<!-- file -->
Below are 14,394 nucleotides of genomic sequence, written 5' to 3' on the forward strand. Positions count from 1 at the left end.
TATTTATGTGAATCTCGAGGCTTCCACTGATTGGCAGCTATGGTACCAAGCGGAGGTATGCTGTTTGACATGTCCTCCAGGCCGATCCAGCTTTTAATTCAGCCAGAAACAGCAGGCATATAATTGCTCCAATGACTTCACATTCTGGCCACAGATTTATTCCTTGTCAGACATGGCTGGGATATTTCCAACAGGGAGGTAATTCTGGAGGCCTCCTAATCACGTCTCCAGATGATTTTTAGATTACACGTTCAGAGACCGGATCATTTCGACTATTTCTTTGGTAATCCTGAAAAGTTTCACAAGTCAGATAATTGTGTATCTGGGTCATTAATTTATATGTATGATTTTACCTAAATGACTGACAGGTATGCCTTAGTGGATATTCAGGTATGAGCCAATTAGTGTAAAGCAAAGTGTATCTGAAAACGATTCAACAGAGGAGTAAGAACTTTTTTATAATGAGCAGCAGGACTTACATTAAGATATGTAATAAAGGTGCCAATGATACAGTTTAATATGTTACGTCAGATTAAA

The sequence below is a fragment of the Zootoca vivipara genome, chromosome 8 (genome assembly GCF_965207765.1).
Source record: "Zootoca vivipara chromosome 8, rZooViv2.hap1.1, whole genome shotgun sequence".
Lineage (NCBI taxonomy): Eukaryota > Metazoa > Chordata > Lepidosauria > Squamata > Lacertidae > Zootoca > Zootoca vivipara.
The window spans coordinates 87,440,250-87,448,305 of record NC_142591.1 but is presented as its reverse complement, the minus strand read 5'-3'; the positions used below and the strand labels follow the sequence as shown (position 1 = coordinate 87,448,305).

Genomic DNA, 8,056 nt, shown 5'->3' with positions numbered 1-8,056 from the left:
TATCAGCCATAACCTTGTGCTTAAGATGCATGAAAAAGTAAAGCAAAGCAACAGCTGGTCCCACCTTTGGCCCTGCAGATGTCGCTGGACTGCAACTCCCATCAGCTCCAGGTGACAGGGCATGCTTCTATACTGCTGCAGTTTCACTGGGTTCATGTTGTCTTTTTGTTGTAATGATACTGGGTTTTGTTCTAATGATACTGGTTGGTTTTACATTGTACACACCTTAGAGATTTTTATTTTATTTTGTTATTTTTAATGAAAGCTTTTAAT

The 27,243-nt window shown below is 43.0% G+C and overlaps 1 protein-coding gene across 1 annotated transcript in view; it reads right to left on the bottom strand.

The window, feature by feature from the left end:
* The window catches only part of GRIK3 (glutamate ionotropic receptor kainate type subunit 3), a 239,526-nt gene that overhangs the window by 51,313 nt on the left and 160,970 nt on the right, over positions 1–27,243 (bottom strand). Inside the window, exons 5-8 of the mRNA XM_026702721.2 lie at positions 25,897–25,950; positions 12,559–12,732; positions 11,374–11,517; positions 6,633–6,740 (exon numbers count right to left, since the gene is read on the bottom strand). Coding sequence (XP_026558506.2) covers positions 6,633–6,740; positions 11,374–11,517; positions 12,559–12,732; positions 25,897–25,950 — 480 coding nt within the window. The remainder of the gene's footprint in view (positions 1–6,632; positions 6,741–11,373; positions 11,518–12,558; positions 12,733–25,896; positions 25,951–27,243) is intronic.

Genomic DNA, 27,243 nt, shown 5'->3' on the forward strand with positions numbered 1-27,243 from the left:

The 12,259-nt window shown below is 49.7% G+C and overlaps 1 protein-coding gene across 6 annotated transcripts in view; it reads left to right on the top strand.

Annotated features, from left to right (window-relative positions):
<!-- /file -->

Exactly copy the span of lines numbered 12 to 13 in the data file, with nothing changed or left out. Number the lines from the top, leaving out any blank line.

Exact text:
Genomic DNA, 27,243 nt, shown 5'->3' on the forward strand with positions numbered 1-27,243 from the left:

The 12,259-nt window shown below is 49.7% G+C and overlaps 1 protein-coding gene across 6 annotated transcripts in view; it reads left to right on the top strand.